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Guest Opinion: A Failure to Plan, is Planning to Fail

 

By Mathew Sanders | The Pew Charitable Trusts/The Center Square

Screen Shot 2022-01-29 at 23.14.07GLOUCESTER CITY, NJ (December 21, 2018)(CNBNewsnet)—A pedestrian (above, left) was trying to make her way from Brooklawn into Gloucester City via Broadway today around 11 AM.  The tide was receding but even so water was up to her knees. Each time a car sped by the wave from the vehicle would stop her from walking any further. The second arrow in the background points to the Little Timber Creek Bridge that cost $4 million to repair.

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A failure to plan, the saying goes, is planning to fail. And over the past 30 years, this maxim has played out in the nation’s approach to climate-related disasters, particularly flooding. In 2021 alone, flooding has taken lives and destroyed homes and businesses from Tennessee and New Jersey to Washington state and Arkansas. The year was not an outlier: In each of the past five years, floods caused an average of $9 billion in damage and economic losses across the country.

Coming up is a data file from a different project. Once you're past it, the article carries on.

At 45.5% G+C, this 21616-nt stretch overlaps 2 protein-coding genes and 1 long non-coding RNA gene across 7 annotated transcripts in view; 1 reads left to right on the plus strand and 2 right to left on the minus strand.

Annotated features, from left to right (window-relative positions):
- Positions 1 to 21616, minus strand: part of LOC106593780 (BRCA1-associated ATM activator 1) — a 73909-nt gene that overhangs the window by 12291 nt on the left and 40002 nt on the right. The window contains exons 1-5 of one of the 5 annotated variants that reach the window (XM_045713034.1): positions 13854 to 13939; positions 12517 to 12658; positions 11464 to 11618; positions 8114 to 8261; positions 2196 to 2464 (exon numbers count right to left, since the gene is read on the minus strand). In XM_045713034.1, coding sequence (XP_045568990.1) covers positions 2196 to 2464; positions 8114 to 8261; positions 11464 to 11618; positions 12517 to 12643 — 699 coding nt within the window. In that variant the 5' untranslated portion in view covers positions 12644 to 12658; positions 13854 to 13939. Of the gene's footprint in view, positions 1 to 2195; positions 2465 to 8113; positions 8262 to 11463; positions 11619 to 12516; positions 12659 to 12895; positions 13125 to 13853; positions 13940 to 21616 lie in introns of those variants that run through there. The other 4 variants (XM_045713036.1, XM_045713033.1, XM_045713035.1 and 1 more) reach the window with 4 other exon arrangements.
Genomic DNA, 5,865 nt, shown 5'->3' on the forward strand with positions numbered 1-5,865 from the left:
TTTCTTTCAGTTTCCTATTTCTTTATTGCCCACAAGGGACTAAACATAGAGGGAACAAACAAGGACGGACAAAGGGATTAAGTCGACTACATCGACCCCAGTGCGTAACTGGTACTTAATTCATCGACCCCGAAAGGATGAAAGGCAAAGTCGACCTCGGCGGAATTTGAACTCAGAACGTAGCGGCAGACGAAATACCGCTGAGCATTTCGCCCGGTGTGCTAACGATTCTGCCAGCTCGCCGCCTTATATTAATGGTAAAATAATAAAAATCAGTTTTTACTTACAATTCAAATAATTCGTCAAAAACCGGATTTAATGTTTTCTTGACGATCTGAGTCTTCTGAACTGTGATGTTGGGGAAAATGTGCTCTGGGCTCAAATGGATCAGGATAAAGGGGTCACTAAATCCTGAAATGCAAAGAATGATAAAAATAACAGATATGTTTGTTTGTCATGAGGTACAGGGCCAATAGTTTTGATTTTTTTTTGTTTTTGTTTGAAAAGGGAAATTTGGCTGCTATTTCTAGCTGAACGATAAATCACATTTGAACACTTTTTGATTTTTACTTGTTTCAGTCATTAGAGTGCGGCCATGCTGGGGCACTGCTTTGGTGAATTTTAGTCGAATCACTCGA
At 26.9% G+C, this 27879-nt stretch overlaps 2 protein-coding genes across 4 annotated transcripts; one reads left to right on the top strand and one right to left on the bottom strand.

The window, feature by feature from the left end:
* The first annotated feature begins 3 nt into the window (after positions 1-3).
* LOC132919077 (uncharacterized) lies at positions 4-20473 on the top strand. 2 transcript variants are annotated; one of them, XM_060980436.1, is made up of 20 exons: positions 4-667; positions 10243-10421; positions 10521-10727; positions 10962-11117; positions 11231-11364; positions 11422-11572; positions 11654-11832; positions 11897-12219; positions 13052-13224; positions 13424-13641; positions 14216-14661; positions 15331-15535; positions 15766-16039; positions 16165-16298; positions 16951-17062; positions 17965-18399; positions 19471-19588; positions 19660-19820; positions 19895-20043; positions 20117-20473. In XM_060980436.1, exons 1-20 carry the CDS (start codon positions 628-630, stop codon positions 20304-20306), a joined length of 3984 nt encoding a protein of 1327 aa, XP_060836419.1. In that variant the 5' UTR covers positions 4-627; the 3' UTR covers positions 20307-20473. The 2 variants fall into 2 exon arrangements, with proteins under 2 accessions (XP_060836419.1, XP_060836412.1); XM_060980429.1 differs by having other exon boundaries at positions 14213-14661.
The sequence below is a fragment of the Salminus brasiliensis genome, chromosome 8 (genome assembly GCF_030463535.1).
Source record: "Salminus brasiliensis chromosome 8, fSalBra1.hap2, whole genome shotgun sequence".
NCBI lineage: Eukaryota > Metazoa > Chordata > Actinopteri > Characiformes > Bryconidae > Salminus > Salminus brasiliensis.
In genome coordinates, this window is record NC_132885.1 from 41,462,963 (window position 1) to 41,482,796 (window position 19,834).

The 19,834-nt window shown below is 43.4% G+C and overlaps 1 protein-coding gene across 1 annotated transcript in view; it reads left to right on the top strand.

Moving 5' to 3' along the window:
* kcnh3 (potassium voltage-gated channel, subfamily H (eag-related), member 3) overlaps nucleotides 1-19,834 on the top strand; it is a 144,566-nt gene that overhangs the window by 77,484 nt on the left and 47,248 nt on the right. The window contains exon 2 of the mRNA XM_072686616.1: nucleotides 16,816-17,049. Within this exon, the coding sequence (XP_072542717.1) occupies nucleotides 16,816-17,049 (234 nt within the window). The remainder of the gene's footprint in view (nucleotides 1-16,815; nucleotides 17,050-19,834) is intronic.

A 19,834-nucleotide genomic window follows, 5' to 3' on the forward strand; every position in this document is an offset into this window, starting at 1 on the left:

But with good planning – and action – in advance of disasters, that number could be much lower. Congress and the White House have made strides recently to begin this process, but much more must be done to ensure that American communities are ready not only for the floods that are coming but also for those that we’re already experiencing.

First, the good news: On Nov. 5, President Joe Biden signed the Infrastructure Investment and Jobs Act into law, authorizing significant funding to help states and localities prepare for and respond to climate impacts.

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image courtesy of The Idaho County Free Press

 

The new programs in the law include an $8.7 billion grant initiative to support state and local transportation plans and projects that incorporate climate resilience; $1 billion for the Federal Emergency Management Agency (FEMA) Building Resilient Infrastructure and Communities program; and $3.5 billion for the FEMA Flood Mitigation Assistance program for use in efforts such as buying out repeatedly flooded properties.

The law also funds more than $500 million for research, including 10 new regional Centers of Excellence for Resilience and Adaptation aimed at making the country’s transportation infrastructure, and the communities that rely on it, more climate-ready. The regional centers, working in concert with a national center, will engage transportation experts and stakeholders to develop, refine, and pilot innovations and best practices for transportation resilience.

This good news comes with a hitch: To maximize the opportunity created by this federal action, states – which will be the primary recipients of much of this money – also need to do their part to develop resilience and adaptation plans to ensure that funds coming down the pipeline are spent wisely and efficiently.